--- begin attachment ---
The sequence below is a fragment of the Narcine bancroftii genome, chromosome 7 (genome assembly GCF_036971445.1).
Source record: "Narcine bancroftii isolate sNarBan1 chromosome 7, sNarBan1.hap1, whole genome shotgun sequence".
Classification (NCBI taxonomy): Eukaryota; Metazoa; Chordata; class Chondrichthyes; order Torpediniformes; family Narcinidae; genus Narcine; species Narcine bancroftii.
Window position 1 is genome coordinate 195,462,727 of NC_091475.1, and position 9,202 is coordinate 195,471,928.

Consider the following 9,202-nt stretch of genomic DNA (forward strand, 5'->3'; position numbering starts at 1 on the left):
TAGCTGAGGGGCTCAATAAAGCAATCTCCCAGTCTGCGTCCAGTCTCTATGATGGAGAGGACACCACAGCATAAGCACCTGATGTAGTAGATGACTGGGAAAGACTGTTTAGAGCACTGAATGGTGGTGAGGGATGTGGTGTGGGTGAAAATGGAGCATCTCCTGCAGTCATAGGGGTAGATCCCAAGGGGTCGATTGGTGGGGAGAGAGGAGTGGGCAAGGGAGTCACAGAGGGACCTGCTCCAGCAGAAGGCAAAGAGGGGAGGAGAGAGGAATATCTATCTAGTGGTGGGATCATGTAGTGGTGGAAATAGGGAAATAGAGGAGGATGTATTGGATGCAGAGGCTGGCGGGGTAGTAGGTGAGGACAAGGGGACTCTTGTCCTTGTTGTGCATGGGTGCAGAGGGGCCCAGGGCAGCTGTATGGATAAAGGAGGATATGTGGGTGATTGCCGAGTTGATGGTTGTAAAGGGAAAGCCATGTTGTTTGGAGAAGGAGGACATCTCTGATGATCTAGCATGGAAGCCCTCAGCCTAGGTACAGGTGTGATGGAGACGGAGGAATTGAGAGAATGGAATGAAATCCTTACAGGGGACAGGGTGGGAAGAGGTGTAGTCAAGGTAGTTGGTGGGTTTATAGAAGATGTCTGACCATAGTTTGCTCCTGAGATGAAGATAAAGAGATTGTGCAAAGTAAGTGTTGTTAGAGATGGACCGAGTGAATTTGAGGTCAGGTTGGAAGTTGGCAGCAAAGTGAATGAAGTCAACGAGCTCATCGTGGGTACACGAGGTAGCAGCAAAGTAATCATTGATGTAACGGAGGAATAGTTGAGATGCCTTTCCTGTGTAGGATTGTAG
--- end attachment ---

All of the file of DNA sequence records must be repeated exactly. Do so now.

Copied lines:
The sequence below is a fragment of the Narcine bancroftii genome, chromosome 7 (genome assembly GCF_036971445.1).
Source record: "Narcine bancroftii isolate sNarBan1 chromosome 7, sNarBan1.hap1, whole genome shotgun sequence".
Classification (NCBI taxonomy): Eukaryota; Metazoa; Chordata; class Chondrichthyes; order Torpediniformes; family Narcinidae; genus Narcine; species Narcine bancroftii.
Window position 1 is genome coordinate 195,462,727 of NC_091475.1, and position 9,202 is coordinate 195,471,928.

Consider the following 9,202-nt stretch of genomic DNA (forward strand, 5'->3'; position numbering starts at 1 on the left):
TAGCTGAGGGGCTCAATAAAGCAATCTCCCAGTCTGCGTCCAGTCTCTATGATGGAGAGGACACCACAGCATAAGCACCTGATGTAGTAGATGACTGGGAAAGACTGTTTAGAGCACTGAATGGTGGTGAGGGATGTGGTGTGGGTGAAAATGGAGCATCTCCTGCAGTCATAGGGGTAGATCCCAAGGGGTCGATTGGTGGGGAGAGAGGAGTGGGCAAGGGAGTCACAGAGGGACCTGCTCCAGCAGAAGGCAAAGAGGGGAGGAGAGAGGAATATCTATCTAGTGGTGGGATCATGTAGTGGTGGAAATAGGGAAATAGAGGAGGATGTATTGGATGCAGAGGCTGGCGGGGTAGTAGGTGAGGACAAGGGGACTCTTGTCCTTGTTGTGCATGGGTGCAGAGGGGCCCAGGGCAGCTGTATGGATAAAGGAGGATATGTGGGTGATTGCCGAGTTGATGGTTGTAAAGGGAAAGCCATGTTGTTTGGAGAAGGAGGACATCTCTGATGATCTAGCATGGAAGCCCTCAGCCTAGGTACAGGTGTGATGGAGACGGAGGAATTGAGAGAATGGAATGAAATCCTTACAGGGGACAGGGTGGGAAGAGGTGTAGTCAAGGTAGTTGGTGGGTTTATAGAAGATGTCTGACCATAGTTTGCTCCTGAGATGAAGATAAAGAGATTGTGCAAAGTAAGTGTTGTTAGAGATGGACCGAGTGAATTTGAGGTCAGGTTGGAAGTTGGCAGCAAAGTGAATGAAGTCAACGAGCTCATCGTGGGTACACGAGGTAGCAGCAAAGTAATCATTGATGTAACGGAGGAATAGTTGAGATGCCTTTCCTGTGTAGGATTGTAG